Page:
Timing gear of an internal combustion engine: design, function, principle of operation

Modern car engines can be equipped with different types of timing mechanisms. But if any of them are damaged and can not be repaired, as well as if together with it damaged the main units of the car, the car should be scrapped: https://scrapmycarnear.me.

The timing mechanism is classified into four categories:

By the location of the camshaft – upper or lower location;

By the number of camshafts – one (SOHC – Single OverHead Camshaft) or two (DOHC – Double OverHead Camshaft);

According to the number of valves – 2, 3, 4, 5;

by camshaft drive – chain, pinion, and toothed-belt drive

The top position of the shaft in the cylinder head is the most common and efficient. The valves are opened and closed from the camshaft by means of the drive levers (tappets). This arrangement of the camshaft helps to simplify the overall design of the engine, reducing its mass, reducing the inertial forces.

Timing Mechanism Design

The timing mechanism consists of a camshaft, pushrods, valves, rocker arms, rods, and a drive.

The diagram is based on ©Volkswagen


The camshaft ensures the timing of the closing or opening of the timing valves in accordance with the engine cylinder sequence and the timing of the gases in the mechanism. The camshaft is made from high strength steel (with additional hardening) or cast iron. The shaft is equipped with bearing journals and cams. The shape of the cams influences the operating phases of the gas distribution, valve frequency, and valve timing.

A chain drive sprocket is mounted on the end of the camshaft. The shaft is mounted in a bearing housing that is attached to the cylinder head. To prevent axial movement of the camshaft, a thrust flange is used which is connected to the end of the bearing housing.


Tappets are components of the timing system whose primary purpose is to transmit forces from the cams of the camshaft to the rods. They are made from high tensile steel or cast iron.

There are three types of tappets – mushroom, roller and cylindrical. The movement of the tappets can be on guides in the cylinder block or in small housings attached to the cylinder block.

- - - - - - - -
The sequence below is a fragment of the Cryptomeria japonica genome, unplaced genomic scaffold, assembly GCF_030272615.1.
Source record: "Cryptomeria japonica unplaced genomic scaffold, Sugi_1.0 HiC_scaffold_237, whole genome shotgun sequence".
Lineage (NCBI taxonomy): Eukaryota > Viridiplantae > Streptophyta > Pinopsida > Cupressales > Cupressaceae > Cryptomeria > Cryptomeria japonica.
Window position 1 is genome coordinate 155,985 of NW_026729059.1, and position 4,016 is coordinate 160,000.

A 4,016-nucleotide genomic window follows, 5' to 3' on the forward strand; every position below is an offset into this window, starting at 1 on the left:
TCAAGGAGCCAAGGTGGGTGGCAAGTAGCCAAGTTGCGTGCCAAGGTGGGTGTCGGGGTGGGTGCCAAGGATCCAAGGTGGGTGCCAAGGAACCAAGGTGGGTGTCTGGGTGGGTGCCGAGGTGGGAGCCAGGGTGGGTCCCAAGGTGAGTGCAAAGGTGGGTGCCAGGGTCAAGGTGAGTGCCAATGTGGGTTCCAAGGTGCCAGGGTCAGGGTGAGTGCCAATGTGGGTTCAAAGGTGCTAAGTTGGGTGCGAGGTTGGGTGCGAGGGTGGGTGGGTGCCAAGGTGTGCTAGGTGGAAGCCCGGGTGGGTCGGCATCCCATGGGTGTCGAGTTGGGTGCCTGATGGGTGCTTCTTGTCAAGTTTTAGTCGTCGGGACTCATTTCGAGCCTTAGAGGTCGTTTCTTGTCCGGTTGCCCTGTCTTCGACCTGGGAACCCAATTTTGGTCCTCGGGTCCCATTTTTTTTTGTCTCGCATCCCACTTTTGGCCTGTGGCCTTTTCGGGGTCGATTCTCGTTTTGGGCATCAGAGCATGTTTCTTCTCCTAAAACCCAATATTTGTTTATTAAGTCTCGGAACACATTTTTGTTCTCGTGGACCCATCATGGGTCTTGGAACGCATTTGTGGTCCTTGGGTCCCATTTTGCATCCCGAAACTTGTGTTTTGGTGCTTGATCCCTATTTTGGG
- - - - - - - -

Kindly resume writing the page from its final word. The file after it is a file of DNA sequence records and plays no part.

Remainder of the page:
Valves are designed to provide fuel to the engine cylinders and exhaust.

The valve design consists of a stem and a flat head. The valve head has a flat beveled edge at a 45 degree angle. The diameter of the inlet valve head is much larger than that of the outlet valve, since the volume of gases discharged from the combustion chamber exceeds the volume of the FAM.

The timing valves are installed in the cylinder block head, and their connection point is also tapered and called a seat.

The intake valves are made of chrome plated steel and the exhaust valves are made of heat resistant steel. Heat-resistant cast iron is used for the valve seats.

The valve spindle is cylindrical in shape, with a special groove at the top for fixing the valve spring.

The movement of the valve spindles is carried out exclusively by guiding sleeves made of cast iron or steel. The guides themselves are connected to the cylinder head.

Each valve is equipped with an inner and an outer spring. The springs are mounted by means of washers, discs and bumpers.

The valves are opened by the actuator, which transmits the force from the camshaft to the valve.

Modern automotive engines, most commonly used in production vehicles, have two inlet valves and two outlet valves mounted on each cylinder.


Rods are used to transmit action from the pushrods to the rocker arms. These parts can be in the form of hollow cylindrical rods with steel tips.

The rods are made of a wear-resistant aluminum alloy and are connected to the rocker arm on one side and the tappet on the other.

Rocker arm

The rocker arm transmits force from the boom to the intake/exhaust valves. The rocker arm is a double-arm lever that sits on an axle. One arm (near the valve) is longer than the other (near the boom).

The rocker arms are made of solid steel and are mounted on special sleeves on an axle attached to the cylinder head. Between the rocker arm and the axle there is a sleeve designed to reduce the friction between them.

Camshaft Drive

The camshaft is driven from the crankshaft by an actuator that drives the camshaft in a rotary motion. The speed at which the camshaft rotates is half the speed of the crankshaft.

Thus, in two crankshaft rotational motions, the camshaft will make only one rotation, providing one inlet and exhaust valve opening per duty cycle.

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